Primary open angle glaucoma (POAG) is a complex disease with a major genetic contribution. Its prevalence varies greatly among ethnic groups, and is up to five times more frequent in black African populations compared to Europeans. So far, worldwide efforts to elucidate the genetic complexity of POAG in African populations has been limited. We conducted a genome-wide association study in 1113 POAG cases and 1826 controls from Tanzanian, South African and African American study samples. Apart from confirming evidence of association at TXNRD2 (rs16984299; OR[T] 1...
October 2018: Human Genetics
Julie Plaisancié, M Tarilonte, P Ramos, C Jeanton-Scaramouche, V Gaston, H Dollfus, D Aguilera, J Kaplan, L Fares-Taie, F Blanco-Kelly, C Villaverde, C Francannet, A Goldenberg, I Arroyo, J M Rozet, C Ayuso, N Chassaing, P Calvas, M Corton
There is an increasing implication of non-coding regions in pathological processes of genetic origin. This is partly due to the emergence of sophisticated techniques that have transformed research into gene expression by allowing a more global understanding of the genome, both at the genomic, epigenomic and chromatin levels. Here, we implemented the analysis of PAX6, whose coding loss-of-function variants are mainly implied in aniridia, by studying its non-coding regions (untranslated regions, introns and cis-regulatory sequences)...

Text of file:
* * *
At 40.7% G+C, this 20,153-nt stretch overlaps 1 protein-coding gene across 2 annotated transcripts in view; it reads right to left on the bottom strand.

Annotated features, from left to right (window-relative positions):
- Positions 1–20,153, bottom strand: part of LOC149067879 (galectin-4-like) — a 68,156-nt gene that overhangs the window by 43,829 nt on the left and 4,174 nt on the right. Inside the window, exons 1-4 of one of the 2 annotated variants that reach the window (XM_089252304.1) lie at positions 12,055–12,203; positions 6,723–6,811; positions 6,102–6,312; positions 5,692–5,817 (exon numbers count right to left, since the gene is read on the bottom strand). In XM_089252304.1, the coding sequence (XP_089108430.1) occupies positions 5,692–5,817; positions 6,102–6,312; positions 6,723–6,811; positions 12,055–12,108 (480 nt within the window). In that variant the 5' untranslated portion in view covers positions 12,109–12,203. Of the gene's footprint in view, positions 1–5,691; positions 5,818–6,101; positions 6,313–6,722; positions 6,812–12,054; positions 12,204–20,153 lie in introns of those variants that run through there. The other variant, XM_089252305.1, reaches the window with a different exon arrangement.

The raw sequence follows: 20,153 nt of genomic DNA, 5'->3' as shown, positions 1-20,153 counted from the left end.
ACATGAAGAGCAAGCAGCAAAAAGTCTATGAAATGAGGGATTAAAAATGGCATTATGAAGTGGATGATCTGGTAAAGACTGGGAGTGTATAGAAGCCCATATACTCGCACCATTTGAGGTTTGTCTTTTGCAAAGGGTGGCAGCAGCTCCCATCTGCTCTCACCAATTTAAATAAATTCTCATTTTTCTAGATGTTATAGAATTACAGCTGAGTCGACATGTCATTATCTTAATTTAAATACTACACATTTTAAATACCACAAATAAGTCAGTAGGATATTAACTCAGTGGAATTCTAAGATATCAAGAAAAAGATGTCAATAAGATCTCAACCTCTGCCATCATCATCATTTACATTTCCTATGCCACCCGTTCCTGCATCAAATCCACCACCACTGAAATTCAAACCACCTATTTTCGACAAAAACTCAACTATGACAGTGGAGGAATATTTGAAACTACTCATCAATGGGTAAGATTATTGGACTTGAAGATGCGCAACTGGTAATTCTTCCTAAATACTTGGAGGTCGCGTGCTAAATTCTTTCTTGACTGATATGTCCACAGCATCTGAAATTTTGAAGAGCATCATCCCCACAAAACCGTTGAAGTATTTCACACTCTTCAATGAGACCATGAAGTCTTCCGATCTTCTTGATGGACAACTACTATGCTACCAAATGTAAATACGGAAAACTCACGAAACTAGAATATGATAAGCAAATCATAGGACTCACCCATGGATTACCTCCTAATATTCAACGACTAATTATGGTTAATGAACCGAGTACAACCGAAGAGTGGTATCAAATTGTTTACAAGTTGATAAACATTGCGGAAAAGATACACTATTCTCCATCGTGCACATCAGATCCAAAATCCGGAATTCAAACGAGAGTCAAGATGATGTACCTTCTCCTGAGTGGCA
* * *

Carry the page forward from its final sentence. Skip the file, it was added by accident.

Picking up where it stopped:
October 2018: Human Genetics
Maria Clara Bonaglia, Nehir Edibe Kurtas, Edoardo Errichiello, Sara Bertuzzo, Silvana Beri, Mana M Mehrjouy, Aldesia Provenzano, Debora Vergani, Vanna Pecile, Francesca Novara, Paolo Reho, Marilena Carmela Di Giacomo, Giancarlo Discepoli, Roberto Giorda, Micheala A Aldred, Cíntia Barros Santos-Rebouças, Andressa Pereira Goncalves, Diane N Abuelo, Sabrina Giglio, Ivana Ricca, Fabrizia Franchi, Philippos Patsalis, Carolina Sismani, María Angeles Morí, Julián Nevado, Niels Tommerup, Orsetta Zuffardi
We investigated 52 cases of de novo unbalanced translocations, consisting in a terminally deleted or inverted-duplicated deleted (inv-dup del) 46th chromosome to which the distal portion of another chromosome or its opposite end was transposed. Array CGH, whole-genome sequencing, qPCR, FISH, and trio genotyping were applied. A biparental origin of the deletion and duplication was detected in 6 cases, whereas in 46, both imbalances have the same parental origin. Moreover, the duplicated region was of maternal origin in more than half of the cases, with 25% of them showing two maternal and one paternal haplotype...
October 2018: Human Genetics
N H Chapman, R A Bernier, S J Webb, J Munson, E M Blue, D-H Chen, E Heigham, W H Raskind, Ellen M Wijsman
Hundreds of genes have been implicated in autism spectrum disorders (ASDs). In genetically heterogeneous conditions, large families with multiple affected individuals provide strong evidence implicating a rare variant, and replication of the same variant in multiple families is unusual. We previously published linkage analyses and follow-up exome sequencing in seven large families with ASDs, implicating 14 rare exome variants. These included rs200195897, which was transmitted to four affected individuals in one family...
October 2018: Human Genetics